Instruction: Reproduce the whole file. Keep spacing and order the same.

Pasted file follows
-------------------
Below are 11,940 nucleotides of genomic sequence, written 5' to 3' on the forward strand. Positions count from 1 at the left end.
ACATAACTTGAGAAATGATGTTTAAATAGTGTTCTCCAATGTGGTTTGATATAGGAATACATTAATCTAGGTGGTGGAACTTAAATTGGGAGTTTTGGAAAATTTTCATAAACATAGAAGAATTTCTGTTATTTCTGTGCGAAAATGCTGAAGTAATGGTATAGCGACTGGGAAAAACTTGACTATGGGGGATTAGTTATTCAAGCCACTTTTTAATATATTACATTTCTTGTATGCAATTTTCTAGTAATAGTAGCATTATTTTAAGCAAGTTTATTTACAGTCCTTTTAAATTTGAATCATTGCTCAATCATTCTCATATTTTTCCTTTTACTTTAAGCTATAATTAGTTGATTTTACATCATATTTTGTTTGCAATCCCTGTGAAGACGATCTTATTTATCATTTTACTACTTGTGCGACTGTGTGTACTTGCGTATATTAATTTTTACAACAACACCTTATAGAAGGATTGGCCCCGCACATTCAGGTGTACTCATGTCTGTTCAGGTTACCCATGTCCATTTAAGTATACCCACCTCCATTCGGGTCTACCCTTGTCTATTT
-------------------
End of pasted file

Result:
Below are 11,940 nucleotides of genomic sequence, written 5' to 3' on the forward strand. Positions count from 1 at the left end.
ACATAACTTGAGAAATGATGTTTAAATAGTGTTCTCCAATGTGGTTTGATATAGGAATACATTAATCTAGGTGGTGGAACTTAAATTGGGAGTTTTGGAAAATTTTCATAAACATAGAAGAATTTCTGTTATTTCTGTGCGAAAATGCTGAAGTAATGGTATAGCGACTGGGAAAAACTTGACTATGGGGGATTAGTTATTCAAGCCACTTTTTAATATATTACATTTCTTGTATGCAATTTTCTAGTAATAGTAGCATTATTTTAAGCAAGTTTATTTACAGTCCTTTTAAATTTGAATCATTGCTCAATCATTCTCATATTTTTCCTTTTACTTTAAGCTATAATTAGTTGATTTTACATCATATTTTGTTTGCAATCCCTGTGAAGACGATCTTATTTATCATTTTACTACTTGTGCGACTGTGTGTACTTGCGTATATTAATTTTTACAACAACACCTTATAGAAGGATTGGCCCCGCACATTCAGGTGTACTCATGTCTGTTCAGGTTACCCATGTCCATTTAAGTATACCCACCTCCATTCGGGTCTACCCTTGTCTATTT